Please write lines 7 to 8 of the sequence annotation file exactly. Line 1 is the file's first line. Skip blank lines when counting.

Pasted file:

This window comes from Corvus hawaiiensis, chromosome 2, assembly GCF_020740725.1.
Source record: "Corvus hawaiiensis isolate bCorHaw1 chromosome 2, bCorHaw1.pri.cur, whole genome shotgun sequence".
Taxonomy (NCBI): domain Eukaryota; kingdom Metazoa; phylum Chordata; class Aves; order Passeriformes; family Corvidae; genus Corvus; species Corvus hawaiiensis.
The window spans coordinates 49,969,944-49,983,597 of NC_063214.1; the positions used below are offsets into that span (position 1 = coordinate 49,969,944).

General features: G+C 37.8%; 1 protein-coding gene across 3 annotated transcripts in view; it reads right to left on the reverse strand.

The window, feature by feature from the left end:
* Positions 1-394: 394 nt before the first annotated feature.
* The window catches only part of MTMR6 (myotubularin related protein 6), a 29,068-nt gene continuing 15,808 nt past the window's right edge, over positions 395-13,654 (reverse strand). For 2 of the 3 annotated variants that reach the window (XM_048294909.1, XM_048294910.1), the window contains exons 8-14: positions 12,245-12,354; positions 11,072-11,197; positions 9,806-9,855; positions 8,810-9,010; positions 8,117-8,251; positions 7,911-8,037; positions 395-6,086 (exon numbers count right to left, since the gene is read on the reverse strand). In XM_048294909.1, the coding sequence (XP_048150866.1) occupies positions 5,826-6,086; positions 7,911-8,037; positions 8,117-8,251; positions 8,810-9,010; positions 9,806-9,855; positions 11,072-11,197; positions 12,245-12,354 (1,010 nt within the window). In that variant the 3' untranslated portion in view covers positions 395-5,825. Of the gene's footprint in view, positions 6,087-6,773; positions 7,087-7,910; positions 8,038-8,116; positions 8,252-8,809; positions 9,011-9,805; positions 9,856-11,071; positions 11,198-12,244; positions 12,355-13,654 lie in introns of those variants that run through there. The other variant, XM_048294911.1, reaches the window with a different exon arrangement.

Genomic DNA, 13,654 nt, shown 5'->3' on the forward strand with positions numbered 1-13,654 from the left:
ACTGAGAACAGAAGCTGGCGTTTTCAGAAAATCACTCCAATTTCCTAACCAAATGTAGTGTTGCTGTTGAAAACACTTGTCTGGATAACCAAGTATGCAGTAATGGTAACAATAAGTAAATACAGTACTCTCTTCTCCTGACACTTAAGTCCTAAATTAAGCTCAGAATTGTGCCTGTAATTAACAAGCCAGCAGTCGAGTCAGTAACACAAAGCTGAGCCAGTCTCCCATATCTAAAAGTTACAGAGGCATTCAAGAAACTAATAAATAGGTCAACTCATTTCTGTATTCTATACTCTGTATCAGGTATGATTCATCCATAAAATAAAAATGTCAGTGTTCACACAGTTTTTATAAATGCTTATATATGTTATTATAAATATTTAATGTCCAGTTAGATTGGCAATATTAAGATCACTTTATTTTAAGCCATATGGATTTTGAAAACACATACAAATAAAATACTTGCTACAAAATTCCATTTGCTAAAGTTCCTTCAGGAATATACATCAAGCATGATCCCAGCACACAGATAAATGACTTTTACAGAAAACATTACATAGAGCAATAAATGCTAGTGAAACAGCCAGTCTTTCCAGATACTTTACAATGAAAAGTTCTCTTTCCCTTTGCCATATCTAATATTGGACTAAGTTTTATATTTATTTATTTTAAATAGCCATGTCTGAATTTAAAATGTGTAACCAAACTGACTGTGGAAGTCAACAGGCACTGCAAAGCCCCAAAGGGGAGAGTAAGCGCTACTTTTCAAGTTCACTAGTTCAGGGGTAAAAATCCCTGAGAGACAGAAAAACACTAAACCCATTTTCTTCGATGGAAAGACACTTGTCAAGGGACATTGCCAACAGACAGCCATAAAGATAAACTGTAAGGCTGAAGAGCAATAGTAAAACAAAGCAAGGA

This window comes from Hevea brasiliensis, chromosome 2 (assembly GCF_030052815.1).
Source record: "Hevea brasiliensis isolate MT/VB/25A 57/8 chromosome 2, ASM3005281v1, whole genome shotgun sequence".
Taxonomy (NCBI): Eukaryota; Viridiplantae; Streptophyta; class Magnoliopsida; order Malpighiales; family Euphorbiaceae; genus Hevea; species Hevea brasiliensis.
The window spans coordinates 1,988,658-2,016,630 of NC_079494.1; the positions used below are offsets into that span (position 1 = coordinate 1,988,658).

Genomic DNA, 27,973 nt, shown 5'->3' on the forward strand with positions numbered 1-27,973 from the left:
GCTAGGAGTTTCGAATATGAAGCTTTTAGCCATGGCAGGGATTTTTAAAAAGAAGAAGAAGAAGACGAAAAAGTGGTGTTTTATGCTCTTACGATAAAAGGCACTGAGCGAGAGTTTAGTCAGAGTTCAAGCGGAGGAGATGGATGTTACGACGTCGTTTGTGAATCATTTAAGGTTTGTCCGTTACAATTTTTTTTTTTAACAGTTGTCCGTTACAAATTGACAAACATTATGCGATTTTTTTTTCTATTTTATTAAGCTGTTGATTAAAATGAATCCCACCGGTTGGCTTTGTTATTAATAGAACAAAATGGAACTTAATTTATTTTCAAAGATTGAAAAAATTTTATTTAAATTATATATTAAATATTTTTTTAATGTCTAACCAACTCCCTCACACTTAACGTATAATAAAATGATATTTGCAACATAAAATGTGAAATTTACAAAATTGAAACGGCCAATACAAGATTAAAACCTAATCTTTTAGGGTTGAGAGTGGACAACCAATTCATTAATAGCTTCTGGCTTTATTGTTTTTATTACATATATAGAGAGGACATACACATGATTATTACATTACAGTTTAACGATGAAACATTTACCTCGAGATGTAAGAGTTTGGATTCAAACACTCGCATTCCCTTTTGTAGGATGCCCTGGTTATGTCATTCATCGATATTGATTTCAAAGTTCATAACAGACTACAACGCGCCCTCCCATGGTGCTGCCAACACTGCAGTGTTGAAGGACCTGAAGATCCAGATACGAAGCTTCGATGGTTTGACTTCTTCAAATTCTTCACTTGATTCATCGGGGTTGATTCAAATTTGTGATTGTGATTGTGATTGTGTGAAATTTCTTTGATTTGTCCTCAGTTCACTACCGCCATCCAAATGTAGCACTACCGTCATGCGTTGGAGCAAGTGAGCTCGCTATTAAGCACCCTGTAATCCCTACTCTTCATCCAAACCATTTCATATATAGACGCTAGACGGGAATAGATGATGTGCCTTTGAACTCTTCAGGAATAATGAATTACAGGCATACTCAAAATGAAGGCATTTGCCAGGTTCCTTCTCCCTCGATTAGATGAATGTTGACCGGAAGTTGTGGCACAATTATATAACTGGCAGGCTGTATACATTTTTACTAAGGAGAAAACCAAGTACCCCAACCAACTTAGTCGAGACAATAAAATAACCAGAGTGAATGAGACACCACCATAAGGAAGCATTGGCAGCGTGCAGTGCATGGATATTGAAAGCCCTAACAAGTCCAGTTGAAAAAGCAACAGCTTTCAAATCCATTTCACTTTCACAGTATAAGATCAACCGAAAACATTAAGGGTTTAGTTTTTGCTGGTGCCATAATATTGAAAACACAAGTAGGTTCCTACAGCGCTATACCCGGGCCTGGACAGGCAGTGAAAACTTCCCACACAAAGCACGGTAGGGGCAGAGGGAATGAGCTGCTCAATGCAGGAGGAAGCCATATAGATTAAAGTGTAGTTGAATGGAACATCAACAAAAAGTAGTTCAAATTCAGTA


* Positions 1-394: 394 nt before the first annotated feature.
* The window catches only part of MTMR6 (myotubularin related protein 6), a 29,068-nt gene continuing 15,808 nt past the window's right edge, over positions 395-13,654 (reverse strand). For 2 of the 3 annotated variants that reach the window (XM_048294909.1, XM_048294910.1), the window contains exons 8-14: positions 12,245-12,354; positions 11,072-11,197; positions 9,806-9,855; positions 8,810-9,010; positions 8,117-8,251; positions 7,911-8,037; positions 395-6,086 (exon numbers count right to left, since the gene is read on the reverse strand). In XM_048294909.1, the coding sequence (XP_048150866.1) occupies positions 5,826-6,086; positions 7,911-8,037; positions 8,117-8,251; positions 8,810-9,010; positions 9,806-9,855; positions 11,072-11,197; positions 12,245-12,354 (1,010 nt within the window). In that variant the 3' untranslated portion in view covers positions 395-5,825. Of the gene's footprint in view, positions 6,087-6,773; positions 7,087-7,910; positions 8,038-8,116; positions 8,252-8,809; positions 9,011-9,805; positions 9,856-11,071; positions 11,198-12,244; positions 12,355-13,654 lie in introns of those variants that run through there. The other variant, XM_048294911.1, reaches the window with a different exon arrangement.